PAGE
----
[dropcap]W[/dropcap]hen I was sixteen, my mother left our town for Atlanta. She was gone three weeks, visiting my aunt while I stayed behind at home. I had the whole house to myself. In the mornings, I fed goats and chickens. In the daytime, I fished for small mouth bass. For supper, I ate Hamburger Helper and watched Abbot and Costello movies. I went weeks without speaking to a soul – except for Mother’s phone calls.
It was glorious.
One night, at two in the morning, I awoke to banging on the kitchen door. It scared the bejesus out of me. I flew downstairs and saw my friend Patrick behind the screen door. Patrick, who was my age, had driven his truck through our adjoining fields and parked right on top mother’s garden. And it’s a good thing Mother wasn’t there, she would’ve strung him up by his tongue for that.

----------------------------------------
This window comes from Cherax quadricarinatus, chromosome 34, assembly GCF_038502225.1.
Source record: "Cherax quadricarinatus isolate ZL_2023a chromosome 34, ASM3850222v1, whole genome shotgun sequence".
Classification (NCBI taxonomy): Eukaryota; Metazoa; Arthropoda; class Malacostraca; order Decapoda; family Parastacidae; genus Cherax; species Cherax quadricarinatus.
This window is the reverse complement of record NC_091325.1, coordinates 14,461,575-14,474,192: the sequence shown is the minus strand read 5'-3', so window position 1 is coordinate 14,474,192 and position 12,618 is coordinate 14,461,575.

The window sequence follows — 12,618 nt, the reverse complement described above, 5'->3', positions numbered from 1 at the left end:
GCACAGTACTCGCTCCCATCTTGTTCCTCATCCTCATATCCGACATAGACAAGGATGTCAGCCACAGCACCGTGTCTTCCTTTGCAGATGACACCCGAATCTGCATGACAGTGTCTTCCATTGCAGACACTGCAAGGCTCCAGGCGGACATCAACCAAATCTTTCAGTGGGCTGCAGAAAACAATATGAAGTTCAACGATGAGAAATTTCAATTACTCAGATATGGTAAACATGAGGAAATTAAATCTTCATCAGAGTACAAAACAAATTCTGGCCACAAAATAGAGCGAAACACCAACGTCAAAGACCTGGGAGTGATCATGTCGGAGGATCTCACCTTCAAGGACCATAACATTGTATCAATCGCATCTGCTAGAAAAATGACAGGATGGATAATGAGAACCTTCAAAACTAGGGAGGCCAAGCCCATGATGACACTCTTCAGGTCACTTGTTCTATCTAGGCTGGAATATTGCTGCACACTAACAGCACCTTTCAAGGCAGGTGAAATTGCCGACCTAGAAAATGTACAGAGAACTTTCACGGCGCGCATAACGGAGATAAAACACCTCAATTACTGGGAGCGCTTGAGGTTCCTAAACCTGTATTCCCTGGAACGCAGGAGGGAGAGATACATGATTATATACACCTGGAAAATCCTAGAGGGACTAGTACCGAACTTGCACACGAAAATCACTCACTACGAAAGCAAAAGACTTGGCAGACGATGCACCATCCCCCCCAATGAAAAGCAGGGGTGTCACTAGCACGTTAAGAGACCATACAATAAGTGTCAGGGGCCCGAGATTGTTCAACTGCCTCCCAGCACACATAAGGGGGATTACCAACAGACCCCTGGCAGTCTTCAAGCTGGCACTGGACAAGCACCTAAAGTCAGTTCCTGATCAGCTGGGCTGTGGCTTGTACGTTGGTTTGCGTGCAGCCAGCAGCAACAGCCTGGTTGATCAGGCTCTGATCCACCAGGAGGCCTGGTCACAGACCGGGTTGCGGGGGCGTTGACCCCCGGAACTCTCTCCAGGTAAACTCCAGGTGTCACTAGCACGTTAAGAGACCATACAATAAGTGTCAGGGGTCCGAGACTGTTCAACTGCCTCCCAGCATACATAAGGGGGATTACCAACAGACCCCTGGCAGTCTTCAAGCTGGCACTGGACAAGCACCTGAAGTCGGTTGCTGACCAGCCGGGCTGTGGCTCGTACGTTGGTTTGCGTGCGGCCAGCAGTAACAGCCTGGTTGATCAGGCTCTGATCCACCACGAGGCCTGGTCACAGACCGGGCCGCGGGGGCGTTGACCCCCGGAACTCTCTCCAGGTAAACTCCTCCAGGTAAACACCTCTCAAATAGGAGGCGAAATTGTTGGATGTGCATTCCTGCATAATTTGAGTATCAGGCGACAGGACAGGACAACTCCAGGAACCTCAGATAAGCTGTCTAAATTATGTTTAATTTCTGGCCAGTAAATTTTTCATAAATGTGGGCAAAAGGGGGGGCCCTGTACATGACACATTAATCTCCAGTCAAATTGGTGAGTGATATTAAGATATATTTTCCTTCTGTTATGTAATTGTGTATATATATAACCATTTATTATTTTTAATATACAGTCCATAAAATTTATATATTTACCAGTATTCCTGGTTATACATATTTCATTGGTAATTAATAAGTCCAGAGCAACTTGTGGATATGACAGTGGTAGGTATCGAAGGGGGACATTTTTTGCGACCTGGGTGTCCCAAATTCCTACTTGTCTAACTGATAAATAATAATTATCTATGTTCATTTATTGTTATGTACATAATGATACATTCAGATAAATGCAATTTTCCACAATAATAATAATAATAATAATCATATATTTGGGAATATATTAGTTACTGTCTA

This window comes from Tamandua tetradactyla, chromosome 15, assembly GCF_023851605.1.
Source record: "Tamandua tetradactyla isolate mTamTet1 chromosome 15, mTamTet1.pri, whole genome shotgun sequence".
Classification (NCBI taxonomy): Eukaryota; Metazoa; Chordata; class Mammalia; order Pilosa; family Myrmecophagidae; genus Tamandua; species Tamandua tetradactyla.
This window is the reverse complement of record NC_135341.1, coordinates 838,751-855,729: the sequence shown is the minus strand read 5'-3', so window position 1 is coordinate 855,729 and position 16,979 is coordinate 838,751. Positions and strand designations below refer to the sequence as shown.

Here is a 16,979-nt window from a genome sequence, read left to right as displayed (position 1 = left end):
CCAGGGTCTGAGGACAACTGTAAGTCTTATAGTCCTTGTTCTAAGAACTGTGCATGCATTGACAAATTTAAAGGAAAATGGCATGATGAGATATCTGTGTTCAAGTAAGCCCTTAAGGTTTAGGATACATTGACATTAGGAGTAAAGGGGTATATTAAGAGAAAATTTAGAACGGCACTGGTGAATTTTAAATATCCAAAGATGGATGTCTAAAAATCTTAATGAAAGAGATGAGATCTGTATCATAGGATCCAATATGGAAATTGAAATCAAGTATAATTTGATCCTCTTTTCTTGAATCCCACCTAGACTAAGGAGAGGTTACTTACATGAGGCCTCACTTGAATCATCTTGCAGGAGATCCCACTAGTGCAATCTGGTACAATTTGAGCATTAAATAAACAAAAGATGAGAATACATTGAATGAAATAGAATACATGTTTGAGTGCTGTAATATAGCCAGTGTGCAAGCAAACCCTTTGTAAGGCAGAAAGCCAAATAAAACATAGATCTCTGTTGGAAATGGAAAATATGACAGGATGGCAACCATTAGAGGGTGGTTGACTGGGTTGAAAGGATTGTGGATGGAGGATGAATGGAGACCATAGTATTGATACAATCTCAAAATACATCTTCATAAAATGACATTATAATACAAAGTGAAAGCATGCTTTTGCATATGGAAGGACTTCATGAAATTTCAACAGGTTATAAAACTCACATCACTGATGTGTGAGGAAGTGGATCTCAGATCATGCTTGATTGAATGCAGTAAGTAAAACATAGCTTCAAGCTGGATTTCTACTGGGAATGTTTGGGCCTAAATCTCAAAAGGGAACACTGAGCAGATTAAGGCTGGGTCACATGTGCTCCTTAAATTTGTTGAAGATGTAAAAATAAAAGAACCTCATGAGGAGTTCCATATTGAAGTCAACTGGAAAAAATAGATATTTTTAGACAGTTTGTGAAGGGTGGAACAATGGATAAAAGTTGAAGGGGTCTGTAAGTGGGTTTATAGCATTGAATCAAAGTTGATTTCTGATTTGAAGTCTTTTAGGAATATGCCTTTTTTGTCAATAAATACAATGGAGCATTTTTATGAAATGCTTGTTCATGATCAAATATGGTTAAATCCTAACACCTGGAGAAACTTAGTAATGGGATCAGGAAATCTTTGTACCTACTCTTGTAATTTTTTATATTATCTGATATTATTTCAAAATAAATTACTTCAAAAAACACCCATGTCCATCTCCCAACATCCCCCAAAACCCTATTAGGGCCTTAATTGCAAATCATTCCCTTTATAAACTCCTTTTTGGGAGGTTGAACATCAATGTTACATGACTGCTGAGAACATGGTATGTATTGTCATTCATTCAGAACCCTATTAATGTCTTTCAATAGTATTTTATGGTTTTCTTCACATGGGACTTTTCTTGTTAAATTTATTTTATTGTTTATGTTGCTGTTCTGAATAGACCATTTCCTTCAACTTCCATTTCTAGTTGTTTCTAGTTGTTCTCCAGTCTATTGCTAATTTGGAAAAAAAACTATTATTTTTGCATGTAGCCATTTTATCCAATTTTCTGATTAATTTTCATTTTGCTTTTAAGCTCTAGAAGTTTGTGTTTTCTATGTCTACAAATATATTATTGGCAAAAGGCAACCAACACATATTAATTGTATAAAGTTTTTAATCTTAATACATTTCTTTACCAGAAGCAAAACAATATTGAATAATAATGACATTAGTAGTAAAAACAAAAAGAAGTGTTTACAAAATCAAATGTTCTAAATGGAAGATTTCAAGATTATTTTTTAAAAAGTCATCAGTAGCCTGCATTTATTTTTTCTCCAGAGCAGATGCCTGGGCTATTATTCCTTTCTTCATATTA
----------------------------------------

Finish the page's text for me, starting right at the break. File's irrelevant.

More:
I could see Patrick was crying. I opened the screen door. “What’s wrong, Pat?”
“My dad,” Patrick said. “H-h-he’s left my mom. They’re getting divorced, I just got in the truck and started driving.”
My heart sank. I didn’t know what to do. Boys don’t cry in front of each other like that. It’s against the rules. All I could think to do was fire up the kitchen stove. And that’s exactly what I did. I cooked pancakes, bacon, eggs, sausage, grits, and hash browns. We ate until we were good and sick.
I wish I would’ve known what to say to Pat during that situation. Something compassionate and wise. But I was only sixteen.
And all I knew how to do was make pancakes.